Did you know baby hedgehogs are called hoglets? How cute is that? Most babies are born during the summer, with the gestation period lasting 4.5 weeks. Usually, the mothers give birth to 4-5 babies at a time.

Do Stripes Make Me Look Fat?

Image: Europaea

Sorry, sweetie, stripes are just not your style with that waistline. Yikes! This mama zebra is long overdue it seems. Zebras remain pregnant for about 13 months. Can you imagine being pregnant for over a year? They only give birth to one foal at a time and will take care of them for up to 18 months. At that time, the young zebra will leave his community to find or form one of its own.

Preggo Panda is Tuckered Out

Image: Pinterest

Being a pregnant panda can be really tiring. Females produce one to two cubs every two years and their gestation period is around 160 days. One surprising fact about baby pandas is how small they are. They are usually born at only 3.2 ounces! Talk about tiny tots!

I Said No Pictures!

Image: Twitter

Imagine being that pregnant and having to balance on those four skinny legs! Pregnant giraffes can be a walking hazard…and bending over for a drink? Forget about it! Most giraffes are pregnant for around 15 months and many zoos live stream the births due to how long it takes for a giraffe to give birth.

Seahorse Strangeness

Image: IcePop

Seahorses have very unique habits when it comes to breeding. While the females lay the eggs, it’s the males who carry them after fertilization. Seahorses can produce up to 1,000 eggs at a time, but the chance of survival is very limited. Only .05% of baby seahorses will survive to adulthood.

A Really Round Raccoon

Image: Pinterest

This mama raccoon is ready for the end. Raccoons mate in the winter months and their gestation period is roughly 2 months long. Most give birth to 1 to 8 babies in a litter. The mother stays with her young until they are full grown and able to fend for themselves.

Fat Fox Mama

Image: YouTube

No, this fox isn’t indulging in one-too-many rabbit tartars. She’s just really pregnant. Most breeds of fox have a gestation period of 49-58 days. They give birth to 2-3 kits at a time, but there have been times when there have been more or less.

Koala “Kuteness”

Image: Pinterest

Koalas have relatively short pregnancies that only last 35 days. The baby, which is called a “joey” is born with no ears, hair and is blind. Talk about a rough start to life! After birth, the baby will reside in its mother’s pouch for protection, where it will feed and finish developing. The babies usually become independent in about a year.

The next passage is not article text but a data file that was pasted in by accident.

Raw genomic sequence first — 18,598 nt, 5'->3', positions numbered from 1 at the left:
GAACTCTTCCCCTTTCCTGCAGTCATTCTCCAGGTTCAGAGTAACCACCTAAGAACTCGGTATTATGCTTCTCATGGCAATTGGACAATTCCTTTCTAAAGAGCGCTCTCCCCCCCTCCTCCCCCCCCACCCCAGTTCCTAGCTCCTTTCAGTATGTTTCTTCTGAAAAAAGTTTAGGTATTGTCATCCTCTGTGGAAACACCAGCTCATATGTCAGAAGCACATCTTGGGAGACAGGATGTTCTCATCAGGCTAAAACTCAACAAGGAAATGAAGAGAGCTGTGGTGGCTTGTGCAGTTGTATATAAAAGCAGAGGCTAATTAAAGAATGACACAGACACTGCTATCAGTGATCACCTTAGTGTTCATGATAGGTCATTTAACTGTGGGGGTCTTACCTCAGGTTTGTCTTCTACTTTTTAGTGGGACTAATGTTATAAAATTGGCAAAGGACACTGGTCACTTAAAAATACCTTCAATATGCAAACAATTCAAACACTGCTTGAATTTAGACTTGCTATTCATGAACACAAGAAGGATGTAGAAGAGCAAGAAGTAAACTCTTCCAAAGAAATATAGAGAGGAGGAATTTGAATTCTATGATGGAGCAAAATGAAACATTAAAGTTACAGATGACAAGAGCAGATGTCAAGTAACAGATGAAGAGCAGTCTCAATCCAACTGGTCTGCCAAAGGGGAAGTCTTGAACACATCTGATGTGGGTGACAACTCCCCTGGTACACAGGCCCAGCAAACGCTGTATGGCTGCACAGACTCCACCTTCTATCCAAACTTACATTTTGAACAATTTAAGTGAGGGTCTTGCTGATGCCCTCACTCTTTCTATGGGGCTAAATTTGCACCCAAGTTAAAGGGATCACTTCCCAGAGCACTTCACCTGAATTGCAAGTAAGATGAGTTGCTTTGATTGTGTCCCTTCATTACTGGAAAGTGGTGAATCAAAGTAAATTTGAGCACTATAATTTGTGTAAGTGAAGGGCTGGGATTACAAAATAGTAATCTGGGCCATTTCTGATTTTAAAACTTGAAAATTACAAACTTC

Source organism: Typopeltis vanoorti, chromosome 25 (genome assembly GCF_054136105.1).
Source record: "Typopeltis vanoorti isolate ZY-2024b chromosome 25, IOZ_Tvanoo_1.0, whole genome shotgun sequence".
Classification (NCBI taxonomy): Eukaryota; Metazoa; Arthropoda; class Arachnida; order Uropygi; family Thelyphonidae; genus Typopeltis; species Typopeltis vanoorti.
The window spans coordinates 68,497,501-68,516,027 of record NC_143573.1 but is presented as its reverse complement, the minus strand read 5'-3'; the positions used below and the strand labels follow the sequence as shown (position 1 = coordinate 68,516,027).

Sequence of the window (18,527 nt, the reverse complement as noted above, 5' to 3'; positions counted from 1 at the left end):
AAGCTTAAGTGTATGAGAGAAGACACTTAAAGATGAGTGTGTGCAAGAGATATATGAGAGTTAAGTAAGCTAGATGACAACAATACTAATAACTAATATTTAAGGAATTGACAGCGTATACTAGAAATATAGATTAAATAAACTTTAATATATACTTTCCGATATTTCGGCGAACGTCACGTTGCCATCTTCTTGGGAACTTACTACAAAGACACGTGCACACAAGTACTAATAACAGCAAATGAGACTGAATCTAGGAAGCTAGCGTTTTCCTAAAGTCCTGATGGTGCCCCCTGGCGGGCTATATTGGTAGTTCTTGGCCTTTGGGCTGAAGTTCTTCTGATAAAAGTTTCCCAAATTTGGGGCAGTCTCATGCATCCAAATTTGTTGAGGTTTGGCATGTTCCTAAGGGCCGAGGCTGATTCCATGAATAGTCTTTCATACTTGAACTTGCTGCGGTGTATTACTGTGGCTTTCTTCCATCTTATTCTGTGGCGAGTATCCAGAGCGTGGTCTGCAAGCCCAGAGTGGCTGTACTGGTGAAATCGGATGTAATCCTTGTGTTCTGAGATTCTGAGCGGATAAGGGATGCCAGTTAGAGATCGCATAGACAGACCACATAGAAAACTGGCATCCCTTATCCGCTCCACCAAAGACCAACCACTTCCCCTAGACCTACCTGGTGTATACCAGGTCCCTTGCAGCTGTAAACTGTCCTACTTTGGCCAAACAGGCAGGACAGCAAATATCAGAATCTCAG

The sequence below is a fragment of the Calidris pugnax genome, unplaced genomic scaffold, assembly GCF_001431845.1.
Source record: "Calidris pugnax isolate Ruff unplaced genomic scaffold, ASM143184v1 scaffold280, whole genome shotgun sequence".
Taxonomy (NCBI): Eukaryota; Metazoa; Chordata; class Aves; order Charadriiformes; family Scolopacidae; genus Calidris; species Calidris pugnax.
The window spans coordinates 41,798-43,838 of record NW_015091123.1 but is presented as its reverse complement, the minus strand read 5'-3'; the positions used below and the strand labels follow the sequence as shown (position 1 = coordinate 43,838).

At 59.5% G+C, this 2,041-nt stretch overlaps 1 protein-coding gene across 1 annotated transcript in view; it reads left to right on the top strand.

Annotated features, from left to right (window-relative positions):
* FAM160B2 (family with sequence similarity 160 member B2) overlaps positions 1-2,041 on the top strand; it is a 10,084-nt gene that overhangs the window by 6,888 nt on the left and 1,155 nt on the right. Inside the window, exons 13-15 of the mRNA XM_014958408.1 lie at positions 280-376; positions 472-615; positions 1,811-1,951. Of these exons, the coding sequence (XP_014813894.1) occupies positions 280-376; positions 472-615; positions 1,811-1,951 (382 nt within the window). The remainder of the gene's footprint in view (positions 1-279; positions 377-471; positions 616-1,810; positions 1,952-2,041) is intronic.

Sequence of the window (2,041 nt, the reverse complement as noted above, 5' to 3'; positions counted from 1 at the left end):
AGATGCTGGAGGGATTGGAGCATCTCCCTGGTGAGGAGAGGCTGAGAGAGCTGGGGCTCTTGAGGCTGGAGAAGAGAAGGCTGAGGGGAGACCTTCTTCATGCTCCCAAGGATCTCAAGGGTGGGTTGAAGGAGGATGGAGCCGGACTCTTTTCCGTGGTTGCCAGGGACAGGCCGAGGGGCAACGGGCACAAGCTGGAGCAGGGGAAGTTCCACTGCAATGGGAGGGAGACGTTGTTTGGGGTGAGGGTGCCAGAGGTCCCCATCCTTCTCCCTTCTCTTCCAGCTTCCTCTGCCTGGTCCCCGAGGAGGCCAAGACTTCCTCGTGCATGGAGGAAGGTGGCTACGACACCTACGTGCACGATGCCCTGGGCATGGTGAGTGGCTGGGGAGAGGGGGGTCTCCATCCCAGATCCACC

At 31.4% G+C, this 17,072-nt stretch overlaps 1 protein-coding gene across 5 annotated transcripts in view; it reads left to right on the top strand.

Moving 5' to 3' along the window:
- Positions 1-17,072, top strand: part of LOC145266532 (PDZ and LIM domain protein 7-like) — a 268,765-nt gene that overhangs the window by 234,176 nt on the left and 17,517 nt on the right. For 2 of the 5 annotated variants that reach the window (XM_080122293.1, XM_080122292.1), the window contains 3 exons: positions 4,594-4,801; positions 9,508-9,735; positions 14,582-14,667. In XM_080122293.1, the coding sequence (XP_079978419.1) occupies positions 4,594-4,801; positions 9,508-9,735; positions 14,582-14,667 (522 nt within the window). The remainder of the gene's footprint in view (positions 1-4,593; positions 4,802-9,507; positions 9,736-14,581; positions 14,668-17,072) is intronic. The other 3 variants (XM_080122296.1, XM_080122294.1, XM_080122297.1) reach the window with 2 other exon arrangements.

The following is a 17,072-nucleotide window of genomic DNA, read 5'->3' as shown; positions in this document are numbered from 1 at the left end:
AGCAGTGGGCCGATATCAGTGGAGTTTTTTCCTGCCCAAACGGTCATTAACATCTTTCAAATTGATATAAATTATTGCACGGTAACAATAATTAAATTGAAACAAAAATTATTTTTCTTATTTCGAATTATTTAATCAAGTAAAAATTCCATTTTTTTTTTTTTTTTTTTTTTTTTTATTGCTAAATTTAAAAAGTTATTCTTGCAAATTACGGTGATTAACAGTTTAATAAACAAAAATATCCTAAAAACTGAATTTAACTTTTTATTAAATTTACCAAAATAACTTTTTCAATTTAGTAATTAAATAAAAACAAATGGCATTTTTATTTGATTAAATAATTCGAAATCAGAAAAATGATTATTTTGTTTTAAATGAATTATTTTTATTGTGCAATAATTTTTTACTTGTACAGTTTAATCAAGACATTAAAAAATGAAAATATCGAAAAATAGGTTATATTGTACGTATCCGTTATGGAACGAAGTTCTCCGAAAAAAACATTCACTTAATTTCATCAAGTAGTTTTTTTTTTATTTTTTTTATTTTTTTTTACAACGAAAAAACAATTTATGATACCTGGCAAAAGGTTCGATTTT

Sluggish Mother Sloth

Image: Te-Eyeni

This mama sloth is feeling like a sloth thanks to being super pregnant. Sloths have pregnancies that last around six months and they only give birth to one baby at a time. According to research, sloths will remain with their babies for about five months before they are considered independent enough to survive on their own.

Don’t Judge Me, I’m Just Big-boned!

Image: BaoMoi

Did you know that jaguars are independent creatures that live their lives alone most of the time? The only time jaguars interact is for mating season, and females give birth within 100 days of conception. Cubs will remain within the mother’s den for up to six months before venturing out on their own. They usually become independent and find their own space within 2 years.

I Give Up…

Image: IcePop

It takes about 12 years before female orangutans are able to conceive and for males, about 15 years to reach sexual maturity. The gestation period for females is about 8 months long and they almost always give birth to a single a baby. Orangutans are known for their nurturing nature and the babies will stay with their mothers for up to seven years.

Don’t Judge Me!

Image: YouTube

It seems this groundhog may have seen its shadow and stayed inside too long this past winter. In reality, she’s just very pregnant. The mating season for groundhogs is around March after they come out of winter hibernation, and they usually give birth within 30 days. Most litters produce around 3-6 newborns.

When You’re This Pregnant You’d Float Too

Image: CouncilChronicle

Known as the “sea cow” due to their slow nature and being a plant-eater, manatees remain pregnant for over a year. Since the gestation period is quite long, most manatees only mate every other year. They will nurse their babies for up to two before letting them venture out on their own.

Seriously Pregnant Goldfish

Image: My Aquarium Club

Why bother to even try to reach the surface? This goldfish mama is pretty much done attempting any form of productivity. Females produce hundreds of eggs when the water temperatures become warmer and will release up to thousands of eggs at one time. They do not care for their young, and most adult goldfish see them as food.

A Lopsided Figure

Image: Pinterest

This female is just having an awful time of it. Pregnant, lopsided and wishing she had her figure back, she’s only days away from having her calf. Most cattle have a gestation period of roughly 283 days…we can’t imagine having to carry that weight around for that long. Due to the size of the calf, most mothers need assistance while giving birth.